Although Stephen H. Mitchell owned a number of properties (he seemed to be fond of buying real estate, much like his father John Mitchell), it does appear that he resided on the former Montgomery farm. Sadly, if the Mitchells did move in right away, tragedy followed not long after. In November 1890, wife Mary Dixon Mitchell (daughter of Samuel P. Dixon) passed away in Philadelphia. Her death certificate lists the cause as "removal of uterine tumor", so I assume that meant cancer. Stephan Soon remarried, though, and this time he didn't have to even go as far as Ashland.

The second Mrs. Mitchell was Ella Poole, daughter of Thomas Poole. They lived literally across the street, in what may have been the original John Montgomery House. They would raise four more daughters together, in addition to the one surviving daughter from the first marriage. When Stephen Mitchell died in 1920, his estate was divided between his children and his wife. In one of those "MCH is a small world" items, the executors of his will were wife Ella and his brother, John C. Mitchell. John C. Mitchell happens to have been the father of the recently-deceased Gertrude Mitchell Bell, whose passing was noted several weeks ago. It was only very recently that I realized that Stephen Mitchell was Gertrude's uncle.

There are two interesting aspects of Mitchell's will which I don't fully understand yet, but hope to at some point. They deal, possibly, with the house next to the cemetery (although now I'm not so sure). The house is old, but not nearly so as the Moses Montgomery House. By my untrained eye, it appears to be early 20th Century. Stephen Mitchell grants to Alice C. Mitchell, his eldest and unmarried daughter, "...the use of my new house and lot she now occupies..." so long as she pays the taxes and maintains the buildings.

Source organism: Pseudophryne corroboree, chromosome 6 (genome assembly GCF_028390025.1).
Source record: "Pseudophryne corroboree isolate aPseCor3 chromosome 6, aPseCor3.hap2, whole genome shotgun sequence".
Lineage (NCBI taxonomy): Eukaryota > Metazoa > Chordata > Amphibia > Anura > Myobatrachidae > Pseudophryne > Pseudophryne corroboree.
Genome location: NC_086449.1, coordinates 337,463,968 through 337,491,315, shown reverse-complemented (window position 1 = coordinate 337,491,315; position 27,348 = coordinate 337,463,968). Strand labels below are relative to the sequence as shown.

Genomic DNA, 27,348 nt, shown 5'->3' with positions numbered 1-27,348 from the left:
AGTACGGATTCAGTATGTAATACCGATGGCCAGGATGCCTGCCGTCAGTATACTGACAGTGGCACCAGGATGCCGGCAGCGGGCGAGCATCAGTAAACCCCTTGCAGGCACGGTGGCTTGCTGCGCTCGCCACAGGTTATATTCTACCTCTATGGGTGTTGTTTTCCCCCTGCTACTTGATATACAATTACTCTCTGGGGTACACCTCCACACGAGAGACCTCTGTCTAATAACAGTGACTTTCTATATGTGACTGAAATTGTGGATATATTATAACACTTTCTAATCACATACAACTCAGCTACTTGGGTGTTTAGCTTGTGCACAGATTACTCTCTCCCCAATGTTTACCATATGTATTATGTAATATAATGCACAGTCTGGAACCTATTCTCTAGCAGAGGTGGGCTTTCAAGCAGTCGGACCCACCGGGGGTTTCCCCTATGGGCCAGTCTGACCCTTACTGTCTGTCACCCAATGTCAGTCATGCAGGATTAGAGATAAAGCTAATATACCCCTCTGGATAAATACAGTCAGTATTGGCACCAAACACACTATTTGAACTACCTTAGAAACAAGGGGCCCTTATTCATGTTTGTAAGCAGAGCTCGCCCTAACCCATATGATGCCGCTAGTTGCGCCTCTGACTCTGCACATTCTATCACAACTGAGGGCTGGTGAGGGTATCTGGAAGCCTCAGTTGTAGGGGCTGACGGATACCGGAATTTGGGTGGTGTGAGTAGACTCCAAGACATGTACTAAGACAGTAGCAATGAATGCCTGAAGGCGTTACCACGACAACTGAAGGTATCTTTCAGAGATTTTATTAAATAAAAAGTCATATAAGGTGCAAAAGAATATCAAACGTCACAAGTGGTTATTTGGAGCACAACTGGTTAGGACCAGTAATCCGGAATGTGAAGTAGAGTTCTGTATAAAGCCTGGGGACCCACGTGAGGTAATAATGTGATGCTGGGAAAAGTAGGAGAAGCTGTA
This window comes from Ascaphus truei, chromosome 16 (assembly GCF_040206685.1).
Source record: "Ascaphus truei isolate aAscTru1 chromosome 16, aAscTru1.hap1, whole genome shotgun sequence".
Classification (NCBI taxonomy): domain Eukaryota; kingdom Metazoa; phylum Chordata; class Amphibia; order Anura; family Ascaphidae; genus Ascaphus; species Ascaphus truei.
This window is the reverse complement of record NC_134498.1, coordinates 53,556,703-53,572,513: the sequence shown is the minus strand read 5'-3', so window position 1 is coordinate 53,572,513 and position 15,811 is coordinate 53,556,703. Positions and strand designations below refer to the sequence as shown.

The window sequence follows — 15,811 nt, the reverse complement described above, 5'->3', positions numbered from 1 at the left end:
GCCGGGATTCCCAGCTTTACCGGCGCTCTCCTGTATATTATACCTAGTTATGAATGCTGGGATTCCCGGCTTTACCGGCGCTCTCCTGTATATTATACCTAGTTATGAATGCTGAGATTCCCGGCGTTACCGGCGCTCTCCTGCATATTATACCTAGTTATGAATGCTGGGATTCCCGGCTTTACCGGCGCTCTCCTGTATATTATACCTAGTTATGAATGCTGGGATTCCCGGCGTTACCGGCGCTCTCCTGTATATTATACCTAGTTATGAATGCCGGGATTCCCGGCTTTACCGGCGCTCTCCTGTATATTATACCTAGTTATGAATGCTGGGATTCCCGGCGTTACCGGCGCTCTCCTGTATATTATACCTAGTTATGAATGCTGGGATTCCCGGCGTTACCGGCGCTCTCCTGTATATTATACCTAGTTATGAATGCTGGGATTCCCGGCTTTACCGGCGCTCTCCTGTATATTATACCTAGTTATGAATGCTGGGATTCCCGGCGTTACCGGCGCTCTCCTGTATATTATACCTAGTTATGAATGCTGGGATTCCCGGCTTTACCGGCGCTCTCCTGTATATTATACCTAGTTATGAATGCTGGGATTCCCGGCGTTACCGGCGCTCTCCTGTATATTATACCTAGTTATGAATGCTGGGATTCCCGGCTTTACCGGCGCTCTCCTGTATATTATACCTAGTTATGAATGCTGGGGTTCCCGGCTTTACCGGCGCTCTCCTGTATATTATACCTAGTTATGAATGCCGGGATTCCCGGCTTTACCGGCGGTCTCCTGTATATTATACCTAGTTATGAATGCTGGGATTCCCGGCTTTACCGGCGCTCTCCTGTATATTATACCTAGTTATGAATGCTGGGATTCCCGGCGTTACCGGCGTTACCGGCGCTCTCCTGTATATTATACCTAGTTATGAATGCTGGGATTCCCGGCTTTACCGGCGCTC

Also, the papers note that he owned, "Farm of 67 acres and buildings thereon situated on the Lancaster Pike near Brackenville (north side)" and "Two frame houses on the Old Wilmington Road (south side)". I think the farm is centered on the Moses Montgomery House while the frame houses could include the Drejka's home closer to Brackenville Road. However, there was also a 13 acre tract originally sold by Mitchell to Harlan Highfield in 1896. At this point I can't determine exactly where it it is, but there are two clues that point to this possibly being the Drejka's home by the cemetery.

First, the metes and bounds do at one point mention running along "the old grave yard lot". This tells me that if it's not this lot, then it must be neighboring. This tract went back and forth several times but was sold to Sallie Highfield by her children in 1920. Sallie was the widow of William H. Highfield, son of Calvin Highfield who lived in Loveville. I believe that after Sallie's death in 1954, the property went to her remaining unmarried children, Calvin P "Percy" Highfield and Hannah L. Highfield. It was from Percy's estate that the Drejka's bought their home in 1975, a year after his death.

If this second, Highfield, theory is correct, then the house may have been erected by the Highfields in the early 1900s, possibly by Harlan. There is surely more to be learned here, but I'm excited by the new resources available to me and the answers they may provide. I hope to periodically go back and review other old posts to see if there are other holes in stories that might now be filled.